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Origins of Mother’s day

Why do we celebrate Mother's day?

The origins of Mother’s day

This Sunday, the 11th of March, it is Mother’s Day in the United Kingdom. It is also celebrated in Guernsey, Ireland, Isle of Man, Jersey, and Nigeria on this date. Mother’s Day is a chance to show your mother appreciation and love, often with cards and gifts.

Mothering Sunday is celebrated across the world on various days throughout the year. In the UK, Mothering Sunday falls on the fourth Sunday of Lent and is believed to have religious origins, which date back to a 16th century Christian practice. Laetare Sunday was a Christian practice where people would visit their mother’s church annually.

How did Mother's Day become what it is today?

The United States, who celebrates Mother’s Day on the second Sunday in May, established Mother’s Day in 1914, after Anna Jarvis campaigned for the celebration of mothers, after she lost her own mother in May. Anna later regretted forming the holiday due to believing that her original sentiment of love and family had been lost and commercialised by florists and card businesses. Many countries now also hold Mother’s Day on the second Sunday of May, such as Australia, Denmark, Netherlands, Chile, China, Germany, Kenya, and many more.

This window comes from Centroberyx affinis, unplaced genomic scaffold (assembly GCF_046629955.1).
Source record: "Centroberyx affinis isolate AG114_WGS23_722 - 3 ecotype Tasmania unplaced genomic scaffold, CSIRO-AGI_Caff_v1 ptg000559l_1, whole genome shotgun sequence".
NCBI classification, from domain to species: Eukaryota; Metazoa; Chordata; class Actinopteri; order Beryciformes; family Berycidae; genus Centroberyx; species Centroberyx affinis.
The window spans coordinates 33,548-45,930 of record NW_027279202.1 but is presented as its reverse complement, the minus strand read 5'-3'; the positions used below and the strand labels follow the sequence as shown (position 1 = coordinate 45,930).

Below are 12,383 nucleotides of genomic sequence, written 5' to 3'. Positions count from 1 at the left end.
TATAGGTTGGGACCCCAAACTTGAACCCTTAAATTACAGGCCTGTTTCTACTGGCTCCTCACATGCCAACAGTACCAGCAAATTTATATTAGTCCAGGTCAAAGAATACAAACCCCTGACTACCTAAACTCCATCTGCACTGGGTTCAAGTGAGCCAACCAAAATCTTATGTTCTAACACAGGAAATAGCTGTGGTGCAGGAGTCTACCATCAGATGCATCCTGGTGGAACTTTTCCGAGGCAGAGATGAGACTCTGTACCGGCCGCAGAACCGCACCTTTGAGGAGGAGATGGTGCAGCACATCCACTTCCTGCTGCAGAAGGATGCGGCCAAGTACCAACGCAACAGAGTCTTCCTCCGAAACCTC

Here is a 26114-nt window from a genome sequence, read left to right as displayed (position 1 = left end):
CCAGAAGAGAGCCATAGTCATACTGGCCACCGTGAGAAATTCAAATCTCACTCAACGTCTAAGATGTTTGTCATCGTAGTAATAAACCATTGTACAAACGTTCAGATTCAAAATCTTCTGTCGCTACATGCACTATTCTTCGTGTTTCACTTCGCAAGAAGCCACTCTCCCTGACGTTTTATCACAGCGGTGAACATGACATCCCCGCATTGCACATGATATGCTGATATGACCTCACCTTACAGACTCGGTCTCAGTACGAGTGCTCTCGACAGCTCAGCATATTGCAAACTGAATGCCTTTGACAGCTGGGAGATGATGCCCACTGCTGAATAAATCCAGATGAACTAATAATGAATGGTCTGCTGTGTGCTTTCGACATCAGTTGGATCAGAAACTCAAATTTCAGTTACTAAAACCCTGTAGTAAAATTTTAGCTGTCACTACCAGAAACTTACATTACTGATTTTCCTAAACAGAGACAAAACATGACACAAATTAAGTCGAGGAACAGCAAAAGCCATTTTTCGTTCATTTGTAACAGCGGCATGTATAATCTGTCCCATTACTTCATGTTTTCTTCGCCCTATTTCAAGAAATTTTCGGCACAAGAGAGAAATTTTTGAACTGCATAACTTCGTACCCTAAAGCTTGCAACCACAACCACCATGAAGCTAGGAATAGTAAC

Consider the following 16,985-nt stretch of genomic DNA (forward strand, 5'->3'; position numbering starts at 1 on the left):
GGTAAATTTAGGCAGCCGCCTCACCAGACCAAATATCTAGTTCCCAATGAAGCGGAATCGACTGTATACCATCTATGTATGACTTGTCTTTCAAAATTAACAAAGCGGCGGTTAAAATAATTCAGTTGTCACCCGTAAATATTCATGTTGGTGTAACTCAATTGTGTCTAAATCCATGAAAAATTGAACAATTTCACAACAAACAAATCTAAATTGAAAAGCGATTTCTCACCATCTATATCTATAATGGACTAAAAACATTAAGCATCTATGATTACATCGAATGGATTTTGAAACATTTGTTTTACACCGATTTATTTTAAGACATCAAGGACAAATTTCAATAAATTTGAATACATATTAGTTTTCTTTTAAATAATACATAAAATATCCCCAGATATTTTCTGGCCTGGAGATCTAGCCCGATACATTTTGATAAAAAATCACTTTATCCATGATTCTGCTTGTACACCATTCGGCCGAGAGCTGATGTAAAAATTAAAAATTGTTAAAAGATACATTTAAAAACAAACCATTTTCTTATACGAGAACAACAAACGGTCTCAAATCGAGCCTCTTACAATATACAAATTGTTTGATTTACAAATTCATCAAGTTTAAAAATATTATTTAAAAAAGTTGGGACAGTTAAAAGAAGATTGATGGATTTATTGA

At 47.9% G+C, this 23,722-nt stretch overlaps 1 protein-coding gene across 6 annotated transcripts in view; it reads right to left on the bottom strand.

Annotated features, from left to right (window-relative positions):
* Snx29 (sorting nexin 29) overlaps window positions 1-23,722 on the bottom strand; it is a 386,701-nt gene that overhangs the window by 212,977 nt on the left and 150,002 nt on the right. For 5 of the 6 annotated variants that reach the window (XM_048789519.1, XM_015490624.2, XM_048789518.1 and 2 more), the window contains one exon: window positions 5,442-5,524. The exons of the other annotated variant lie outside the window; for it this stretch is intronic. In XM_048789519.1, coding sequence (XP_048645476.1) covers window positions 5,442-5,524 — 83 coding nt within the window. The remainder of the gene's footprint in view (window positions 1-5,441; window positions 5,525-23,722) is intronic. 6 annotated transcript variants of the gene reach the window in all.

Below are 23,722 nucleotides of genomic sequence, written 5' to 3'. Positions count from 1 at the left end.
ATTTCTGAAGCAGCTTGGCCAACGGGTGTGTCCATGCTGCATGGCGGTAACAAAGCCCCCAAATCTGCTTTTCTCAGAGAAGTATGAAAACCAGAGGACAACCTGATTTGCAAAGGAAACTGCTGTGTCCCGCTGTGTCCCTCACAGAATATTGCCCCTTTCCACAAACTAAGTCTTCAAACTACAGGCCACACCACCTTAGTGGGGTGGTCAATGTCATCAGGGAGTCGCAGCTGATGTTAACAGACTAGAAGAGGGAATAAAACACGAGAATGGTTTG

After the Industrial Revolution, Mother’s Day became less celebrated in the UK. During the Second World War, US soldiers brought their Mother’s Day celebration to the UK. The UK later merged the traditions of the American Mother’s Day with the origins of the religious Mothering Sunday that used to be celebrated in the UK, keeping the celebration date  of Mother’s Day as the fourth Sunday of Lent.

How do people around the world celebrate?

Across the world, Mother’s Day means different traditions; in western countries such as the UK and the US for instance, you can expect daughters and sons to buy their mother: cards, flowers and gifts and spend the day with their loved ones.

In Thailand, Mother’s Day is celebrated in August on the birthday of Queen Sirikit. Public places and households in Thailand are decorated with lights, decorations and portraits of Queen Sirikit to celebrate her birth because she is seen as the mother to all Thai people.

Whether it’s Mother’s Day for your country or not, it’s always nice to show those that you love and care about how much they mean to you, so make sure you tell your mum that you love her today! How do you and your family celebrate Mother’s Day in your home country?